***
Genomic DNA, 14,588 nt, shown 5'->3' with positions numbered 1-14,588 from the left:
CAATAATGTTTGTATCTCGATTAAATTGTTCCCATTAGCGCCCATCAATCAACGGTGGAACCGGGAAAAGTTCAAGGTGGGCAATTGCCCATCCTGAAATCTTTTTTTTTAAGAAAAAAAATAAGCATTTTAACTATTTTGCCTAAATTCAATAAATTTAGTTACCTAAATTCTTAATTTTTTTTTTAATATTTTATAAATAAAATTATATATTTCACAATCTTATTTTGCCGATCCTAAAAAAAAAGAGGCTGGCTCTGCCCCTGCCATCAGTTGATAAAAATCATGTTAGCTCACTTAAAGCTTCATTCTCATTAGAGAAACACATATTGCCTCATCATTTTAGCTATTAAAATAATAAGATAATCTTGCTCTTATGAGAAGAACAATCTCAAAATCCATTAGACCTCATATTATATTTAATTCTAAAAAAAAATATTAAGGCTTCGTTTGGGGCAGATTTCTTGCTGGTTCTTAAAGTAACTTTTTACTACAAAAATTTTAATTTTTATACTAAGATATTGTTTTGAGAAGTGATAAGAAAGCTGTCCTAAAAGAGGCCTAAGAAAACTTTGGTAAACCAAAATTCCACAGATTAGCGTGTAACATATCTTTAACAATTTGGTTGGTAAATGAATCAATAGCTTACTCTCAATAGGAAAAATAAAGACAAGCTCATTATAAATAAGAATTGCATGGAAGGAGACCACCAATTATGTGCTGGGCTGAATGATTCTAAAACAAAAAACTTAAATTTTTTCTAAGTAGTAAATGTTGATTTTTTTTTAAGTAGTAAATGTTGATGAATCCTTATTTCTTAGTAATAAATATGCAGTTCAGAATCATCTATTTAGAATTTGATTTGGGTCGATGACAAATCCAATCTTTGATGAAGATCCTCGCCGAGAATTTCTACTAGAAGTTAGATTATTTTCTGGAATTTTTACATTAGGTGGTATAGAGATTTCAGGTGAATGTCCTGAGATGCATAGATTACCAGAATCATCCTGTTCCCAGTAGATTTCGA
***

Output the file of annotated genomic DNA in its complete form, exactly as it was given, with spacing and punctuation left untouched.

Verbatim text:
Genomic DNA, 14,588 nt, shown 5'->3' with positions numbered 1-14,588 from the left:
CAATAATGTTTGTATCTCGATTAAATTGTTCCCATTAGCGCCCATCAATCAACGGTGGAACCGGGAAAAGTTCAAGGTGGGCAATTGCCCATCCTGAAATCTTTTTTTTTAAGAAAAAAAATAAGCATTTTAACTATTTTGCCTAAATTCAATAAATTTAGTTACCTAAATTCTTAATTTTTTTTTTAATATTTTATAAATAAAATTATATATTTCACAATCTTATTTTGCCGATCCTAAAAAAAAAGAGGCTGGCTCTGCCCCTGCCATCAGTTGATAAAAATCATGTTAGCTCACTTAAAGCTTCATTCTCATTAGAGAAACACATATTGCCTCATCATTTTAGCTATTAAAATAATAAGATAATCTTGCTCTTATGAGAAGAACAATCTCAAAATCCATTAGACCTCATATTATATTTAATTCTAAAAAAAAATATTAAGGCTTCGTTTGGGGCAGATTTCTTGCTGGTTCTTAAAGTAACTTTTTACTACAAAAATTTTAATTTTTATACTAAGATATTGTTTTGAGAAGTGATAAGAAAGCTGTCCTAAAAGAGGCCTAAGAAAACTTTGGTAAACCAAAATTCCACAGATTAGCGTGTAACATATCTTTAACAATTTGGTTGGTAAATGAATCAATAGCTTACTCTCAATAGGAAAAATAAAGACAAGCTCATTATAAATAAGAATTGCATGGAAGGAGACCACCAATTATGTGCTGGGCTGAATGATTCTAAAACAAAAAACTTAAATTTTTTCTAAGTAGTAAATGTTGATTTTTTTTTAAGTAGTAAATGTTGATGAATCCTTATTTCTTAGTAATAAATATGCAGTTCAGAATCATCTATTTAGAATTTGATTTGGGTCGATGACAAATCCAATCTTTGATGAAGATCCTCGCCGAGAATTTCTACTAGAAGTTAGATTATTTTCTGGAATTTTTACATTAGGTGGTATAGAGATTTCAGGTGAATGTCCTGAGATGCATAGATTACCAGAATCATCCTGTTCCCAGTAGATTTCGA